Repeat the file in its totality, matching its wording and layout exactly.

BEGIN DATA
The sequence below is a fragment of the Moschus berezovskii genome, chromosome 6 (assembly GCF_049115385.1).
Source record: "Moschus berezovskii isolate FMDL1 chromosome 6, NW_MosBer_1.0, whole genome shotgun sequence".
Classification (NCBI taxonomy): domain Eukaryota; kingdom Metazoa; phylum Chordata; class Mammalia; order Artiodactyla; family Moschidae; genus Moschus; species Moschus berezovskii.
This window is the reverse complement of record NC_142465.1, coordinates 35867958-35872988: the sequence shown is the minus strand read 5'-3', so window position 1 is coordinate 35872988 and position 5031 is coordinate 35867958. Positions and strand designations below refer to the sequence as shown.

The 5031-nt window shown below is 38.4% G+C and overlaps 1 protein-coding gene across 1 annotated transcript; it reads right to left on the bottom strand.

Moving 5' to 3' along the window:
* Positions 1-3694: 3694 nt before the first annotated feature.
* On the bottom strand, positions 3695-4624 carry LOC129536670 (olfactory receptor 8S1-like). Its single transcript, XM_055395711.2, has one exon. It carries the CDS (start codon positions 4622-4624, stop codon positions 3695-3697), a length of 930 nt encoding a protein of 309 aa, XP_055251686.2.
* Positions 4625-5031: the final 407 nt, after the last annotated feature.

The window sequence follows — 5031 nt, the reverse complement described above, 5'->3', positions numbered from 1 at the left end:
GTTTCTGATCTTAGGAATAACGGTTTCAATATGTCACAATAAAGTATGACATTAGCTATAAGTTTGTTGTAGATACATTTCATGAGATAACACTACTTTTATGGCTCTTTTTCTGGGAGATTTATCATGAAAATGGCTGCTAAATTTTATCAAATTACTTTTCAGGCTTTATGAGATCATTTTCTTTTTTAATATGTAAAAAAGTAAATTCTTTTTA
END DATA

The sequence below is a fragment of the Moschus berezovskii genome, chromosome 6 (assembly GCF_049115385.1).
Source record: "Moschus berezovskii isolate FMDL1 chromosome 6, NW_MosBer_1.0, whole genome shotgun sequence".
Classification (NCBI taxonomy): domain Eukaryota; kingdom Metazoa; phylum Chordata; class Mammalia; order Artiodactyla; family Moschidae; genus Moschus; species Moschus berezovskii.
This window is the reverse complement of record NC_142465.1, coordinates 35867958-35872988: the sequence shown is the minus strand read 5'-3', so window position 1 is coordinate 35872988 and position 5031 is coordinate 35867958. Positions and strand designations below refer to the sequence as shown.

The 5031-nt window shown below is 38.4% G+C and overlaps 1 protein-coding gene across 1 annotated transcript; it reads right to left on the bottom strand.

Moving 5' to 3' along the window:
* Positions 1-3694: 3694 nt before the first annotated feature.
* On the bottom strand, positions 3695-4624 carry LOC129536670 (olfactory receptor 8S1-like). Its single transcript, XM_055395711.2, has one exon. It carries the CDS (start codon positions 4622-4624, stop codon positions 3695-3697), a length of 930 nt encoding a protein of 309 aa, XP_055251686.2.
* Positions 4625-5031: the final 407 nt, after the last annotated feature.

The window sequence follows — 5031 nt, the reverse complement described above, 5'->3', positions numbered from 1 at the left end:
GTTTCTGATCTTAGGAATAACGGTTTCAATATGTCACAATAAAGTATGACATTAGCTATAAGTTTGTTGTAGATACATTTCATGAGATAACACTACTTTTATGGCTCTTTTTCTGGGAGATTTATCATGAAAATGGCTGCTAAATTTTATCAAATTACTTTTCAGGCTTTATGAGATCATTTTCTTTTTTAATATGTAAAAAAGTAAATTCTTTTTA